1831 - Dr. Richard H. Henry, of Staunton, taught this year without an assistant. The doctor could muster only about twenty scholars . the educational interest had somewhat abated. For several years he lived in the two-story log house opposite Mrs. Sally A. Patton's [Comer of Washington and Jefferson streets] and afterwards returned to Virginia and died.

1832 to 1833  - The Reverend John Steele, of Monroe County, was principal. He was a graduate of Oliver University, studied theology, and settled as a Presbyterian preacher at Grand View, Illinois. His brother assisted him in the lower branches. Both had been educated by Dr. McElhenney.

1834 to 1837 - Jacob N. Cordozo had charge of the school. Mr. Cordozo was a northern man. His son, Joseph, and daughter, Cornelia, assisted with the school. At this time the girls and boys were assigned to separate departments. Mr. Cordozo lived in the frame house above the spring [Evidently the Lewis Spring at rear of courthouse in what is now the General Andrew Lewis Mernorial Park] , where his daughter Cornelia was married to James McElhenney, of Lewisburg. Mr. Cordozo went south with his family, and died in New Orleans.

1838 to 1839 - Ephraim Tripp, the next principal, was a northern man. He became unpopular and only taught two sessions. His assistants were Misses Elizabeth and Sallie Ives, of Massachusetts. Mr. Tripp returned to one of the northern states, and was lost sight of by his friends in Greenbrier.

1840 to 1842 - Thomas Brown, principal for this period, was an Englishman. He came to Lewisburg from the north, was well qualified as a teacher, and became very popular. Lyman Feltch, of New Jersey, Miss Louisa Maddin, of Petersburg, afterward Mrs. John Withrow, of Lewisburg, and a Miss Mary Bell, were his assistants. The ladies had charge of the female department. Mr. Brown married a daughter of Judge Edward Johnston, of Botetourt County, and afterwards taught a school in New London, Virginia. Under this principal the school was more prosperous than at any time since Dr. McElhenney had given up the academy. Mr. Brown bought a farm in southwest Virginia and is thought to be still living.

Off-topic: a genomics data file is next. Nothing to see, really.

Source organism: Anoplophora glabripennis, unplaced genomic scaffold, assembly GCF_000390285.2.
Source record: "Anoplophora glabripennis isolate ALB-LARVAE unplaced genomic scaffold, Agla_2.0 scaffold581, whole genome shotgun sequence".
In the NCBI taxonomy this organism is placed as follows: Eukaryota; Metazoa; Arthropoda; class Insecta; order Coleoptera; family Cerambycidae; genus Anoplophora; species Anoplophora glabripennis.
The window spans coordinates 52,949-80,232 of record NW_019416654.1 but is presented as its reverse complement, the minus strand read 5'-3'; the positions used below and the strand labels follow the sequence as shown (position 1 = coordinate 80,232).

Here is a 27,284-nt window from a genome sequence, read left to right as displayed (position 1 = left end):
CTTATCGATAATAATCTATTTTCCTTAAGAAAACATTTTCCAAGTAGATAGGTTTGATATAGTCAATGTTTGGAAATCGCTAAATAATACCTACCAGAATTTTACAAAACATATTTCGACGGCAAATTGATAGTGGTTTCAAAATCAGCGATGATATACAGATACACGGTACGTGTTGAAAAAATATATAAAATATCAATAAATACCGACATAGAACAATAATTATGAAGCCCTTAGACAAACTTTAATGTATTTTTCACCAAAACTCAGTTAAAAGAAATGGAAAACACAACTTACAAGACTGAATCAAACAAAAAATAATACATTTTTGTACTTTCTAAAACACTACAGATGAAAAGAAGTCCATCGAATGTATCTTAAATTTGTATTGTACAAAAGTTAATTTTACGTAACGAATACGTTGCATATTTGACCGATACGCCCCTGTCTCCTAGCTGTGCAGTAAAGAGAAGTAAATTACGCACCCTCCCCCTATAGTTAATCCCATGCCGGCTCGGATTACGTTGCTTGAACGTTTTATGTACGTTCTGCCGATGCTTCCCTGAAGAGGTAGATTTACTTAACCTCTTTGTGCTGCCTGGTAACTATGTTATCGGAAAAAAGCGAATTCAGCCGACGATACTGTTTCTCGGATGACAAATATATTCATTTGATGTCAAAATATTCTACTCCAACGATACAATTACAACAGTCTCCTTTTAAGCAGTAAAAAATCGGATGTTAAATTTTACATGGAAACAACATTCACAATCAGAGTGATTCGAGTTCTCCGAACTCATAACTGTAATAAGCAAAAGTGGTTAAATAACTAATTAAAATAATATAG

1843 to 1845 - The Reverend Albert Pierson in charge - a graduate of Princeton College and a Presbyterian preacher. He also studied medicine. His sister, Miss Sarah Pierson, taught the girls. Mr. Pierson lived on the Colquitt place and walked to the academy every day. He went back to New Jersey and died just before the war.

1846 to 1848 - The Reverend Joseph Brown, a Presbyterian preacher of Rockbridge County, Virginia, came next. Mr. Brown married Miss Ann Mathews, a daughter of John Mathews of Lewisburg, and lived in the Spangler house near the fairgrounds [The Spangler house was on the west side of Lee Street, and the old fairgrounds opposite, on what is now the West Virginia School of Osteopathy property]. His assistant was the Reverend James Remley, a Baptist preacher. A difference of opinion on religious topics severed Mr. Remley's connection with the school. Mr. Brown became unpopular as a teacher, and, having gone south, died in Florida . . .

1849 to 1851 - The Honorable R. T. W. Duke, principal, with Miss Duke, his sister, and John Cary, of Lewisburg, a graduate of the Virginia Military Institute, . to assist him in the primary branches. Mr. Duke lived in the Daingerfield house, now owned by Jonathan Mays [421 East Washington]. He is now a practicing lawyer in Charlottesville, Virginia, and for years has been a prominent man in Virginia politics. He has filled several terms in the Virginia Legislature and has been several times a member of Congress from that state.